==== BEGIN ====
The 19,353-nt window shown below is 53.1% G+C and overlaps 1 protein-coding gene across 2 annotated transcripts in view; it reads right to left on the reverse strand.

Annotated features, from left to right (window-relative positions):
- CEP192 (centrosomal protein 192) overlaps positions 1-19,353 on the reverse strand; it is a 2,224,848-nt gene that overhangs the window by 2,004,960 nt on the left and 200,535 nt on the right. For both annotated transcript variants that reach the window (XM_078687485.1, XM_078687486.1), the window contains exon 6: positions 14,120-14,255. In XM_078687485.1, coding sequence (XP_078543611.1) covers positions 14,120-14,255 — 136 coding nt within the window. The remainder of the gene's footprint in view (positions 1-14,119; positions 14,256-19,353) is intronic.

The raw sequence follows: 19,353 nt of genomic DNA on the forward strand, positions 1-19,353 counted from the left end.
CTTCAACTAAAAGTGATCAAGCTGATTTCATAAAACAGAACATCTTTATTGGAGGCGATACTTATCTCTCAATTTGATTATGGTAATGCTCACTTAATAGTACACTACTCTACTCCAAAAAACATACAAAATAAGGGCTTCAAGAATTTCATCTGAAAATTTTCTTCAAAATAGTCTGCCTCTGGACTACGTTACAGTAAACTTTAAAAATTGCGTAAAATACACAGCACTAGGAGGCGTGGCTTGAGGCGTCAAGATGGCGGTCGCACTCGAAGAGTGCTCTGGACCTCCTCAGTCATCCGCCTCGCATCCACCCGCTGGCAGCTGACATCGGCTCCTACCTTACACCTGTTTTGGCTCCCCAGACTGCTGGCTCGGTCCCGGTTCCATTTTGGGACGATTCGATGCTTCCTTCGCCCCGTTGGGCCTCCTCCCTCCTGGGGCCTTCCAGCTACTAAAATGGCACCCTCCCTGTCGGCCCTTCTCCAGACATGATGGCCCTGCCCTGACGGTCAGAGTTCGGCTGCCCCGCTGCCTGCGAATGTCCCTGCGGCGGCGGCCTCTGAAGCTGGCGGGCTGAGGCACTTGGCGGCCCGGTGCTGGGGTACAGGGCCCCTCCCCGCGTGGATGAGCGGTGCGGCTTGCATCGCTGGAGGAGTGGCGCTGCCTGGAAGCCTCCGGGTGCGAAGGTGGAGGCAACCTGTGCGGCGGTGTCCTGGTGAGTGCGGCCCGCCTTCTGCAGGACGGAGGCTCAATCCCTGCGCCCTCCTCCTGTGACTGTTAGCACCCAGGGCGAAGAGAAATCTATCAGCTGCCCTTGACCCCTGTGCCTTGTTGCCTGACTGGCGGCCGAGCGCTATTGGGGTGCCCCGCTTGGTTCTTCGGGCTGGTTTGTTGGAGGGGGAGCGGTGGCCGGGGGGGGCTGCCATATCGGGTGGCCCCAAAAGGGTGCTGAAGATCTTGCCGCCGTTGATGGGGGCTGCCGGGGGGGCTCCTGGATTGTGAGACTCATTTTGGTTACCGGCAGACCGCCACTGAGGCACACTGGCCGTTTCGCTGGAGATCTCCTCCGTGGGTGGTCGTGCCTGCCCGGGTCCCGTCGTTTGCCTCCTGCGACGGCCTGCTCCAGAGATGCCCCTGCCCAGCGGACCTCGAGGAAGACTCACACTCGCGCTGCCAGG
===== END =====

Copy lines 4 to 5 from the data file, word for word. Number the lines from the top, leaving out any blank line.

The raw sequence follows: 19,353 nt of genomic DNA on the forward strand, positions 1-19,353 counted from the left end.
CTTCAACTAAAAGTGATCAAGCTGATTTCATAAAACAGAACATCTTTATTGGAGGCGATACTTATCTCTCAATTTGATTATGGTAATGCTCACTTAATAGTACACTACTCTACTCCAAAAAACATACAAAATAAGGGCTTCAAGAATTTCATCTGAAAATTTTCTTCAAAATAGTCTGCCTCTGGACTACGTTACAGTAAACTTTAAAAATTGCGTAAAATACACAGCACTAGGAGGCGTGGCTTGAGGCGTCAAGATGGCGGTCGCACTCGAAGAGTGCTCTGGACCTCCTCAGTCATCCGCCTCGCATCCACCCGCTGGCAGCTGACATCGGCTCCTACCTTACACCTGTTTTGGCTCCCCAGACTGCTGGCTCGGTCCCGGTTCCATTTTGGGACGATTCGATGCTTCCTTCGCCCCGTTGGGCCTCCTCCCTCCTGGGGCCTTCCAGCTACTAAAATGGCACCCTCCCTGTCGGCCCTTCTCCAGACATGATGGCCCTGCCCTGACGGTCAGAGTTCGGCTGCCCCGCTGCCTGCGAATGTCCCTGCGGCGGCGGCCTCTGAAGCTGGCGGGCTGAGGCACTTGGCGGCCCGGTGCTGGGGTACAGGGCCCCTCCCCGCGTGGATGAGCGGTGCGGCTTGCATCGCTGGAGGAGTGGCGCTGCCTGGAAGCCTCCGGGTGCGAAGGTGGAGGCAACCTGTGCGGCGGTGTCCTGGTGAGTGCGGCCCGCCTTCTGCAGGACGGAGGCTCAATCCCTGCGCCCTCCTCCTGTGACTGTTAGCACCCAGGGCGAAGAGAAATCTATCAGCTGCCCTTGACCCCTGTGCCTTGTTGCCTGACTGGCGGCCGAGCGCTATTGGGGTGCCCCGCTTGGTTCTTCGGGCTGGTTTGTTGGAGGGGGAGCGGTGGCCGGGGGGGGCTGCCATATCGGGTGGCCCCAAAAGGGTGCTGAAGATCTTGCCGCCGTTGATGGGGGCTGCCGGGGGGGCTCCTGGATTGTGAGACTCATTTTGGTTACCGGCAGACCGCCACTGAGGCACACTGGCCGTTTCGCTGGAGATCTCCTCCGTGGGTGGTCGTGCCTGCCCGGGTCCCGTCGTTTGCCTCCTGCGACGGCCTGCTCCAGAGATGCCCCTGCCCAGCGGACCTCGAGGAAGACTCACACTCGCGCTGCCAGG